Then the “Chief” starts telling fairy tales. He didn’t bring his radios, neither school nor police because…he thought that they would slow him down. I suppose his choices on career day were either school police chief or NFL running back. Look at the picture. Do you think it was radios slowing him down? He was the “Chief” and if any of his sixty fellow officers had information or needed the “Chief’s” input. Too bad, the “Chief” was a man on the move, unwilling to be slowed down by modern technology.
But the “Chief” said that he didn’t know he was in charge. The “Chief” insignia on his collar wasn’t a helpful enough reminder. Did you know that Audie Murphy wasn’t in charge either? He charged a German position all by himself with people shooting machine guns at him. “Wait here men, the war can’t last more than another year or so. I’m not charging that position until someone in authority orders me to charge it!”
Sargent York was in charge of the patrol, but he was still only a Sargent. He wasn’t ordered to do it and didn’t have an attorney to ask for advice. He just did it and his life was defined accordingly by those few minutes.
As I read about the “Chiefs” self-justifications and mindless excuses the theme from the old Chuck Conner’s TV show “Branded” began to play in my head. “All but one man died there at Bitter Creek, and they say he ran away.”
The “Chief” explained that he was waiting on a tool (Add Your Comment Here!) because the door was locked. Let that play on your brain as you think about the women who ran into the school unarmed, recused her kids and ran back out. She probably wouldn’t have made it out alive, if she’s been carrying a bulky old police radio.
We are taught from childhood to remember that there are people out there less fortunate than us. Being a precocious child, I always wondered who was most the unfortunate of them all? Starving third-world villagers or the handicapped or the infirm? Now I know who it is, his name is Pete.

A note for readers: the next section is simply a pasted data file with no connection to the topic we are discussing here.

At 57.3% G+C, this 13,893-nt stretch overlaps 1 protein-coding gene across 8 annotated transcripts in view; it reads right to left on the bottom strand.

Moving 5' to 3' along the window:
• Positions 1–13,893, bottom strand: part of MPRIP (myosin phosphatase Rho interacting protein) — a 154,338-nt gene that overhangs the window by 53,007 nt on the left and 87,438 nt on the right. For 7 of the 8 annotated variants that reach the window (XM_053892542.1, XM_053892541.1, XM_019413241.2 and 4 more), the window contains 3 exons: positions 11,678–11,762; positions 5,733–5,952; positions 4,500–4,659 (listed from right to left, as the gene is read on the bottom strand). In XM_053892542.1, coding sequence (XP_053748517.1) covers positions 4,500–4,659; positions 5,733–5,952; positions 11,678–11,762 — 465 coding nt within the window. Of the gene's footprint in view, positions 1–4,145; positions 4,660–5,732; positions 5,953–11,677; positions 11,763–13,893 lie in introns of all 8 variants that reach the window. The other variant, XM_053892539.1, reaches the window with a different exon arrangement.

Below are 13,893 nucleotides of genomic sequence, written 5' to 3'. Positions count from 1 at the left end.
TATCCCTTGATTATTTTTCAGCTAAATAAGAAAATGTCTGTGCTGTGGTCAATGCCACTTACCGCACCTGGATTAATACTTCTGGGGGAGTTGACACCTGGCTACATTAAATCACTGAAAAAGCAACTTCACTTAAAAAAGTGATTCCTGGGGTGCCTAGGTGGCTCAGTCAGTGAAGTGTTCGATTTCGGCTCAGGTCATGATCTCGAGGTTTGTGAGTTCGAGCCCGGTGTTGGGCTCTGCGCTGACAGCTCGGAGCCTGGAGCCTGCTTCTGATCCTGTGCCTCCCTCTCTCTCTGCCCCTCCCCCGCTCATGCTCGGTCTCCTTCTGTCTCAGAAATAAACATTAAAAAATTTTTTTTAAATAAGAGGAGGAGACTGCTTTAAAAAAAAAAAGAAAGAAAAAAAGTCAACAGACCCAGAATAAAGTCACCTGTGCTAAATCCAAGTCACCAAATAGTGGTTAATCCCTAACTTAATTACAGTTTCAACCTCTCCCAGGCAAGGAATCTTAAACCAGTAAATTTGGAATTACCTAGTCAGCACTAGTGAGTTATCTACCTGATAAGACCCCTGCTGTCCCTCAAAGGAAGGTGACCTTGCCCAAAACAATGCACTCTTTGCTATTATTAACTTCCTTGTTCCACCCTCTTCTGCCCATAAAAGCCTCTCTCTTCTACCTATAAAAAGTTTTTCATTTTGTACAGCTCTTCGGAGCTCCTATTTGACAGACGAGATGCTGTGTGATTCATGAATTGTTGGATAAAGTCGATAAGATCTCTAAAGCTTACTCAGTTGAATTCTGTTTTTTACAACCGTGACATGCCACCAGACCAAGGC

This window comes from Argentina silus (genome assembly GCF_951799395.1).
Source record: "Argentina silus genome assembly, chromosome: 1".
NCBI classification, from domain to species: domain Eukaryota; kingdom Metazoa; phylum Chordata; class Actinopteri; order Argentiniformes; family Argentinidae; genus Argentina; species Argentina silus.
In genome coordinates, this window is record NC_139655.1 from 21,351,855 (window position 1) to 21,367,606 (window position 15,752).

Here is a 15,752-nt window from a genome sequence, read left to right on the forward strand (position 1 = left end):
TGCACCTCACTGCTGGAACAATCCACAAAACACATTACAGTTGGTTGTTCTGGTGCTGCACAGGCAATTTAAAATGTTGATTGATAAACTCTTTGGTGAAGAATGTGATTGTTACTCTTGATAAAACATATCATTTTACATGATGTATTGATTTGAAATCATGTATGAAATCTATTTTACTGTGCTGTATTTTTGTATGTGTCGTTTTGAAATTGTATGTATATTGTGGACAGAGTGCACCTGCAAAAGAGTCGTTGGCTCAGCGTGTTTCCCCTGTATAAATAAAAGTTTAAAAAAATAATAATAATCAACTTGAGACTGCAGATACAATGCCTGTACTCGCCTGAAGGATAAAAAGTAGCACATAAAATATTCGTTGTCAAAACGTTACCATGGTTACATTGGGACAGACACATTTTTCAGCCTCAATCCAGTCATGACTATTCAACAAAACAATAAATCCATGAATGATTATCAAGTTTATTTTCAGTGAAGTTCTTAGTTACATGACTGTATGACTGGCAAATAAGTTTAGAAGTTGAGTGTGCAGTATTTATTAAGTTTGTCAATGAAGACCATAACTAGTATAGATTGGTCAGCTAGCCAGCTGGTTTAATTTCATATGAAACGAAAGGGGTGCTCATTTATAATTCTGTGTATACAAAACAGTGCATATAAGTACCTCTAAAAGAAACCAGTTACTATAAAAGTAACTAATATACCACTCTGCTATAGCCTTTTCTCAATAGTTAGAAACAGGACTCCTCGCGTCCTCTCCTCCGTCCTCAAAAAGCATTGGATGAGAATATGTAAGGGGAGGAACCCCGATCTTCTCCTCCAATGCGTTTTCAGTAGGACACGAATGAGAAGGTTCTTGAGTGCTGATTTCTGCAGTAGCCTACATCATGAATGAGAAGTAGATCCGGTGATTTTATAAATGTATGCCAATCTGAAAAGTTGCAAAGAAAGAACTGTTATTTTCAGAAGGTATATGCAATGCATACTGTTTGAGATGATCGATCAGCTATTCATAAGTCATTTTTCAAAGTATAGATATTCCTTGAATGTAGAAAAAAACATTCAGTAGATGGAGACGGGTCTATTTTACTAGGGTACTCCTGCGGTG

I don’t know what is in Pete’s heart, but I do know what is in his head. His every action tells me by his behavior that he’s guilty, and he knows it. If it were me, I’d be in a mental institution on Thorazine or suicide watch. I don’t think I could live with myself after that. Hiring an attorney and legal culpability would be the very last thing on my mind.
There are things much worse than dying. Watching the morning sun come up day after day. And knowing that when your moment of truth came, you failed badly and a lot of people died because of it. All the training and classrooms, all a big fucking waste of time. Thousands of practice rounds fired on the firing range a joke. All those children died, but the “Chief” didn’t know he was the “Chief.” Besides, he needed a tool to break down door because they didn’t have any KEYS!
And the “Chief” can take the rest of his life trying to make excuses and justifications about radios or the weather in Peru, and maybe pick out the best three for publication. But it won’t do him any good. Branded!
“Courage is not the absence of fear, but rather the assessment that something else is more important than fear.” ― Franklin D. Roosevelt
Something more important than saving your own big fat ass.